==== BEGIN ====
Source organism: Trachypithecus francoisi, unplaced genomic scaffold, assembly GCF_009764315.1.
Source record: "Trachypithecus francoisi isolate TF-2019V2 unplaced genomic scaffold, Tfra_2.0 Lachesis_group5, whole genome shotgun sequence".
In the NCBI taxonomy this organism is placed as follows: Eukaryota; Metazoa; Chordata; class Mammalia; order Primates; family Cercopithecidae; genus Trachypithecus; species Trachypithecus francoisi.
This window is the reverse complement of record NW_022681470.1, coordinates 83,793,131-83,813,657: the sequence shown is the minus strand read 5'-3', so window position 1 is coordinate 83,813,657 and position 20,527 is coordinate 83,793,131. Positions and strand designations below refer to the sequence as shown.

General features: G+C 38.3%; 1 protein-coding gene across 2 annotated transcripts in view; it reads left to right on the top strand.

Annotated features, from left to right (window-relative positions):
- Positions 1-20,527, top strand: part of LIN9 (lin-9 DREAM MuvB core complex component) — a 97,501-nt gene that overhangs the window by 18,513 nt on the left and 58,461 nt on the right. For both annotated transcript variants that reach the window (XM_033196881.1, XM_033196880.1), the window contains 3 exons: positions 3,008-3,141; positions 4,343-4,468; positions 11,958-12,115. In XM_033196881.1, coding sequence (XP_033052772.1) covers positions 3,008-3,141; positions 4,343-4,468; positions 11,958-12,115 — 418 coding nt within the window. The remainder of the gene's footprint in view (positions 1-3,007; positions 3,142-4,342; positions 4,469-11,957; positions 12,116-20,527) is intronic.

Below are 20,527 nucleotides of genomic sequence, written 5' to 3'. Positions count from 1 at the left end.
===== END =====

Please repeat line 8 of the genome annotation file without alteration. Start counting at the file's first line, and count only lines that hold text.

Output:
Below are 20,527 nucleotides of genomic sequence, written 5' to 3'. Positions count from 1 at the left end.